I came across a tribute video today for the long-lost Montreal Expos MLB team. That, along with this weekend's induction ceremony, meaning that we are about to have our second player in Cooperstown, is making me feel downright nostalgic for a team that I grew up cheering for. My father arrived in Montreal the same year the Expos started playing. He used to tape the games off the radio. He took us to the games growing up and he would have them on the radio playing as we splashed in our pool during the summer. My first real date was to an Expos game. I was there for two of Gary Carter's last three games. I watched Vladimir Guerrero out-slug Mark McGuire during batting practice. And I cried in 1994 when our team was robbed of the opportunity to finally play in the postseason.
I could write a book about my memories of the Expos. We all could fill a book with our memories of something cherished or if we were talking about something that truly inspires us. I have bored many a friend describing exactly why watching Micheal Phelps swim makes my heart ache because it is so beautiful. Students are rarely asked to write about a subject that they are passionate about; most of the time, as adults, we could care less. In fact, we wish most of the time that they would concentrate on "more meaningful" interests. And when they talk about those things they love, we only half-listen, because, really, why should we care?
We should care because they care. And because they care, we have an opportunity to reach out to them and improve their writing. As an evaluation exercise at the beginning of the semester, my students were required to write an in-class essay. One of the subjects they could choose to write about was their most prized possession. Having never written anything outside of a 5-paragraph essay, most of my students had no idea how to communicate their passion onto the page; I would get three reasons, duly enumerated and described. One example that always stood out for me was when students would write about their prized sneaker collection. I read that they were prized because they were expensive, that the student worked hard to buy them, that they represented the student's individuality. But never once did I read an essay that actually described the shoes.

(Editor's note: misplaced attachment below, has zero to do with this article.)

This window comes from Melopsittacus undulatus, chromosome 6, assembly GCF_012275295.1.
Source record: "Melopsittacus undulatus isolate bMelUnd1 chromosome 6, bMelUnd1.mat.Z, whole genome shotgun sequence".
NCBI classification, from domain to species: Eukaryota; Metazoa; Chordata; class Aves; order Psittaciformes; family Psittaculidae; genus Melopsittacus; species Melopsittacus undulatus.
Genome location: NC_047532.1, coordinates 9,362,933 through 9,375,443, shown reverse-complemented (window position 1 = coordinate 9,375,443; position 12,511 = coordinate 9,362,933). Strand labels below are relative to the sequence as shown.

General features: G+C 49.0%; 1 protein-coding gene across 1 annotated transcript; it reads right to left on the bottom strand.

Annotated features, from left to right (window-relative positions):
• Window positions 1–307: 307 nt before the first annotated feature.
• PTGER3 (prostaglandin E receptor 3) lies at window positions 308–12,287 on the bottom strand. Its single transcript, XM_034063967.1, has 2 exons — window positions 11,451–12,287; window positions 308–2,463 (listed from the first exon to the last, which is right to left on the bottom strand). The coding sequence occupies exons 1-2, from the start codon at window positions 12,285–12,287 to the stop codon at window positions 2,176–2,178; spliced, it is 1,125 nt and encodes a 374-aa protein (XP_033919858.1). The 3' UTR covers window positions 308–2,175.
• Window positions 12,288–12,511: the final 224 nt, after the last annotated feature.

What do they look like? How do you feel when you wear them? How did it feel when you found them and then were able to buy them? Don't give me an expository essay about your shoes; tell me about your shoes. And, suddenly, an average-to-poor writer will come alive. A good-to-great writer will become even better. And, most importantly, a scared, scarred writer will begin to see that they have nothing to be afraid of anymore.
Grammar can be taught and practiced writing about anything. Learning how to use powerful, descriptive, active language can happen more readily when the student has powerful, descriptive, active things to write about. When a student cares about actually conveying a message, they more readily learn about organization. All of these skills can easily be transferred to writing about anything and everything. Including academic, college-level writing.
I'm not saying anything new nor am I reinventing the wheel. But sometimes we need to be reminded that when a student has never been asked to write about something they care about, they come to hate the task itself as much as the subject.
But what about critical thinking, that next step in achieving college-level writing. Once you get a student started down the path, it becomes a lot easier to push them in new directions, getting them to answer more difficult and challenging questions about that thing they are passionate about. Take the example with the designer sneakers. Why are these shoes so desirable? Why are they so expensive? Why do you need 20, 30, 100 pairs of shoes? Where and how are the shoes made? You can get into critical conversations about sweat shop labor, the power of marketing and branding, or the nature of our consumer society. The student might never give up collecting designer sneakers, but at least they have begun to see the complexity of the world around them.
So, ask your students or your teens what they love. And then, get them to write about it. Their college professors will thank you for it.